#74: A Sympathetic Character Who Resembles a Real-World Villain

Dear Story Nurse,

I know this probably looks like a troll letter, but I swear it’s a real problem I’ve got with one of my characters! Even I had trouble believing it at first. Long story short, I spent ten years working on a manuscript and just now accidentally realized that one of my secondary protagonists sounds a lot like Hitler.

This fellow is an elected monarch who is doing a terrible job of running his kingdom. He’s cut off his citizens from having very much direct contact with him, and he has an art hobby that has taken precedence over his actual duties. Amazingly, over several decades, he barely improves. It’s not the kind of art hobby that can be quickly changed to something else, either.

He was once a refugee from an aggressor continent that frowned upon the arts in general, and his poor artistic abilities directly trigger the driving conflict of the story. I know, this sounds like a neutral character at best, but the main protagonist ropes him into their quest in the third act, when his kingdom’s been taken over and he’s in hiding, because they’re the only person in the kingdom who genuinely likes looking at his art. He’s practically the visual artistic equivalent of Florence Foster Jenkins here. Eventually, the exile, coming clean about his part in accidentally creating the antagonist, and reconciling with some friends he’d abandoned over the years convince him that the townspeople don’t all hate him as much as he thinks they do, and he’s still redeemable as both a monarch and an artist. It doesn’t happen as neatly and easily as it seems to for the purpose of this letter.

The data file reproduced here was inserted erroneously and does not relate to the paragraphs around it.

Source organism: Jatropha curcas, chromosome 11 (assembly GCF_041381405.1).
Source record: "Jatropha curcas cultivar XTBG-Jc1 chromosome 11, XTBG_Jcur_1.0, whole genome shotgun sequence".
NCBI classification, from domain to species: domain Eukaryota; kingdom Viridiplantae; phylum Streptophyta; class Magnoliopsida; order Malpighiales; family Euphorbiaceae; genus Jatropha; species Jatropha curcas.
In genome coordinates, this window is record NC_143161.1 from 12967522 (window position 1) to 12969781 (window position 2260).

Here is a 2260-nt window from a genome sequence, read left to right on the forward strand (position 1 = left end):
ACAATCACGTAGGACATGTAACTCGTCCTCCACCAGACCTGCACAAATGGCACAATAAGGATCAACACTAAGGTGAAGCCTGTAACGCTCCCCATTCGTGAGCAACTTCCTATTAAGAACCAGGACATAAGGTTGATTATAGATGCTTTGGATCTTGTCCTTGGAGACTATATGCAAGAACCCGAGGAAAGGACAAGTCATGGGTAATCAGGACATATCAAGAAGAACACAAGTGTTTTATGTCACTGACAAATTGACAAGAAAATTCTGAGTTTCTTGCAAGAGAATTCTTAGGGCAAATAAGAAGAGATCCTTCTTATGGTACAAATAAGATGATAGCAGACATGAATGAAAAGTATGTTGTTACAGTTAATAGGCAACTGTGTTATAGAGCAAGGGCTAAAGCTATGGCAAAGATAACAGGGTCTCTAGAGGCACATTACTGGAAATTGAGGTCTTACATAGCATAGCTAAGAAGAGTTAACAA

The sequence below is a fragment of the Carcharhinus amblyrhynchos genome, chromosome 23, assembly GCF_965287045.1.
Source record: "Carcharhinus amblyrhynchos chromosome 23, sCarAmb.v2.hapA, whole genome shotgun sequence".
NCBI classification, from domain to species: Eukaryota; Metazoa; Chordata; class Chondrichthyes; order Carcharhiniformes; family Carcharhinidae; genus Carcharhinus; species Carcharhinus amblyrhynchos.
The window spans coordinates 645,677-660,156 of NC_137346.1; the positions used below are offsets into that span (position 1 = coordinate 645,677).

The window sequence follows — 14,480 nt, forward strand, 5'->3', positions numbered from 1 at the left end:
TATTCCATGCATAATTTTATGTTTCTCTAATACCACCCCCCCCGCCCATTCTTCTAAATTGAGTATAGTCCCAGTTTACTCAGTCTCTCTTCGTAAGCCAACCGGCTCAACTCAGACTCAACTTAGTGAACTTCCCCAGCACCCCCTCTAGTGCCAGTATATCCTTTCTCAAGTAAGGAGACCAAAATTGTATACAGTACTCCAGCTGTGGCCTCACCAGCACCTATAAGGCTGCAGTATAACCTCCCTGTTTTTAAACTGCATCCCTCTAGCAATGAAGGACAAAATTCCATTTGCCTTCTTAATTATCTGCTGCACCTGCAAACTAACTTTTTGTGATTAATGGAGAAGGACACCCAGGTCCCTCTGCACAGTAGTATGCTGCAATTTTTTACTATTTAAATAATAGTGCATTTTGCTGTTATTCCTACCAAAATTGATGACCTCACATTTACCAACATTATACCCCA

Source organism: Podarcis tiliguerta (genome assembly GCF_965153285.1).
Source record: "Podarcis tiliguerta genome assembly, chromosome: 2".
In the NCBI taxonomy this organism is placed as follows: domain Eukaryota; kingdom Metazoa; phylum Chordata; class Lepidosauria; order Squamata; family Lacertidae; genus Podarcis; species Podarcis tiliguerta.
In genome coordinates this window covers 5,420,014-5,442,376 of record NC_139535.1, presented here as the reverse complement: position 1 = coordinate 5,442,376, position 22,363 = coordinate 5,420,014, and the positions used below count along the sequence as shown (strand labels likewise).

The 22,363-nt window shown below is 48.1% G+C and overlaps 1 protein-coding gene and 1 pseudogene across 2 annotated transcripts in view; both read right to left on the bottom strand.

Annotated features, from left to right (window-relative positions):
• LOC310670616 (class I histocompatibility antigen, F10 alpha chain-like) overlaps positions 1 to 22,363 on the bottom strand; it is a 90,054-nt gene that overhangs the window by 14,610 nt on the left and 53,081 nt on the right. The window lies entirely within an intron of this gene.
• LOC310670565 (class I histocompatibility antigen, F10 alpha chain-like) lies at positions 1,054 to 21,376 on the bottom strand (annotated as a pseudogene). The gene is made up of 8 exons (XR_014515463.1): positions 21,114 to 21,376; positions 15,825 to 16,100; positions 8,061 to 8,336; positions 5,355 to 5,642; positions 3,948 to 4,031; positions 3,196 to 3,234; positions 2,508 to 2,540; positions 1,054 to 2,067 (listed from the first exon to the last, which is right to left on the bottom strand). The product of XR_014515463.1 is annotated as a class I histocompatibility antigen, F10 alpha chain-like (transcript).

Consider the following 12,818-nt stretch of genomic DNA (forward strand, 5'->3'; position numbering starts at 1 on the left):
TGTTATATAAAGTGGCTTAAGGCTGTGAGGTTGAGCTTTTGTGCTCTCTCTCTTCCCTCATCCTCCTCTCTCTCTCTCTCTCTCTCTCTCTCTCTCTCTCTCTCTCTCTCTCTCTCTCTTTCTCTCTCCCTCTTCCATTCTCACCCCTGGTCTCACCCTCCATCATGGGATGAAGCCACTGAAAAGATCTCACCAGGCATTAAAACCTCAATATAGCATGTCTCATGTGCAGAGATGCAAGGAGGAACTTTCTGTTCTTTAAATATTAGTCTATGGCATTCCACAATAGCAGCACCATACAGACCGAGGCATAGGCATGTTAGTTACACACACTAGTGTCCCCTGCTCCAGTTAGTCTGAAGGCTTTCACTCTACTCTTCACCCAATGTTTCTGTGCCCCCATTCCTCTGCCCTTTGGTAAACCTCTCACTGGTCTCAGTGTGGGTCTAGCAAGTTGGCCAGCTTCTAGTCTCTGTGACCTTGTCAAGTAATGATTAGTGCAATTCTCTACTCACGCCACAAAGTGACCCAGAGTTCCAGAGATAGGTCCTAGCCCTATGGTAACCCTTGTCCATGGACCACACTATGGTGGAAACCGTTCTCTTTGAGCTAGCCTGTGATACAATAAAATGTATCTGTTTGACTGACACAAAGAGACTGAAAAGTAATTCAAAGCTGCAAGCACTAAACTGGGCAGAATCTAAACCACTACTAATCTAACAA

I seriously considered turning him into a woman, because that’s solved a lot of quandaries in the past for me, but that would affect another plot point involving (independently of each other) a plot-relevant shirtless scene and a small handful of one-sided romances. I’d really like to keep this as PG as possible, so topless lady NotHitler is out for now. I figured the best way to attack this problem from here was to research Hitler and Nazi Germany and make sure this guy isn’t doing anything else that runs suspect. My browsing history has probably reached full-on “IT’S FOR A BOOK I SWEAR!” saturation.

NotHitler never commits a genocide or any unprovoked acts of aggression towards other world powers or groups of people. If I make him even more of an introvert and significantly more often taking a defensive stance than an offensive one, would that be enough, or would I have to seriously uproot a good chunk of this story’s foundation to make it work? I may not be a troll, but I know a lot of trolls would probably be quick to jump the gun if they see anything even remotely Hitlery. The last thing I’d want in my life is a bunch of readers accusing me of being a Nazi sympathizer because I redeemed a character that reminded them of Hitler.